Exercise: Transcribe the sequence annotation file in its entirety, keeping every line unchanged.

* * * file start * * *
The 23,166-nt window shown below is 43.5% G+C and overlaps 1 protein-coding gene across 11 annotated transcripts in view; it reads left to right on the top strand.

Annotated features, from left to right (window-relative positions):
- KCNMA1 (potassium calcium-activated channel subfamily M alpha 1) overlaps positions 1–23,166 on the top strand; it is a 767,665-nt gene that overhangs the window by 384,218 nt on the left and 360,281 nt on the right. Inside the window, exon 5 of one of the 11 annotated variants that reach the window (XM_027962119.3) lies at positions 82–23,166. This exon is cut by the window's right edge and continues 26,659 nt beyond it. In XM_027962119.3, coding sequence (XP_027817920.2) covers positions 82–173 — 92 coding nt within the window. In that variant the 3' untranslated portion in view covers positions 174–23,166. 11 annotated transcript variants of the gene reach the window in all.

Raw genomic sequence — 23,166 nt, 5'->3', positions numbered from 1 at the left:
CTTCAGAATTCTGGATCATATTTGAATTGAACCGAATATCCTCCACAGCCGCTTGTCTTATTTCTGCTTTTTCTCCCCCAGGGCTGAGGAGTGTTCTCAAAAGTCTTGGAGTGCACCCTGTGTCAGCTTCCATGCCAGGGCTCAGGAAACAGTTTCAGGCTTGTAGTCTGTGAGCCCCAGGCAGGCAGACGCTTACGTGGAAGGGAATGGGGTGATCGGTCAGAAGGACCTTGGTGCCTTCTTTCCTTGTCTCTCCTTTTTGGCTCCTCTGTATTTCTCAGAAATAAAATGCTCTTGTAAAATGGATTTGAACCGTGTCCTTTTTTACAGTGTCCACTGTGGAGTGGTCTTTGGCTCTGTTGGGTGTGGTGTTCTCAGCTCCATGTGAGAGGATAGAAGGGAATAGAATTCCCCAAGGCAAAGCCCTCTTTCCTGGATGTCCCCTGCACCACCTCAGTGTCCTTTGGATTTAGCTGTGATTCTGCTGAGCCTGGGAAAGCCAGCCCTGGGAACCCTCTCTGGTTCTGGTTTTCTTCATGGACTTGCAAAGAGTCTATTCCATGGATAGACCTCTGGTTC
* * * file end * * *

The 23,166-nt window shown below is 43.5% G+C and overlaps 1 protein-coding gene across 11 annotated transcripts in view; it reads left to right on the top strand.

Annotated features, from left to right (window-relative positions):
- KCNMA1 (potassium calcium-activated channel subfamily M alpha 1) overlaps positions 1–23,166 on the top strand; it is a 767,665-nt gene that overhangs the window by 384,218 nt on the left and 360,281 nt on the right. Inside the window, exon 5 of one of the 11 annotated variants that reach the window (XM_027962119.3) lies at positions 82–23,166. This exon is cut by the window's right edge and continues 26,659 nt beyond it. In XM_027962119.3, coding sequence (XP_027817920.2) covers positions 82–173 — 92 coding nt within the window. In that variant the 3' untranslated portion in view covers positions 174–23,166. 11 annotated transcript variants of the gene reach the window in all.

Raw genomic sequence — 23,166 nt, 5'->3', positions numbered from 1 at the left:
CTTCAGAATTCTGGATCATATTTGAATTGAACCGAATATCCTCCACAGCCGCTTGTCTTATTTCTGCTTTTTCTCCCCCAGGGCTGAGGAGTGTTCTCAAAAGTCTTGGAGTGCACCCTGTGTCAGCTTCCATGCCAGGGCTCAGGAAACAGTTTCAGGCTTGTAGTCTGTGAGCCCCAGGCAGGCAGACGCTTACGTGGAAGGGAATGGGGTGATCGGTCAGAAGGACCTTGGTGCCTTCTTTCCTTGTCTCTCCTTTTTGGCTCCTCTGTATTTCTCAGAAATAAAATGCTCTTGTAAAATGGATTTGAACCGTGTCCTTTTTTACAGTGTCCACTGTGGAGTGGTCTTTGGCTCTGTTGGGTGTGGTGTTCTCAGCTCCATGTGAGAGGATAGAAGGGAATAGAATTCCCCAAGGCAAAGCCCTCTTTCCTGGATGTCCCCTGCACCACCTCAGTGTCCTTTGGATTTAGCTGTGATTCTGCTGAGCCTGGGAAAGCCAGCCCTGGGAACCCTCTCTGGTTCTGGTTTTCTTCATGGACTTGCAAAGAGTCTATTCCATGGATAGACCTCTGGTTC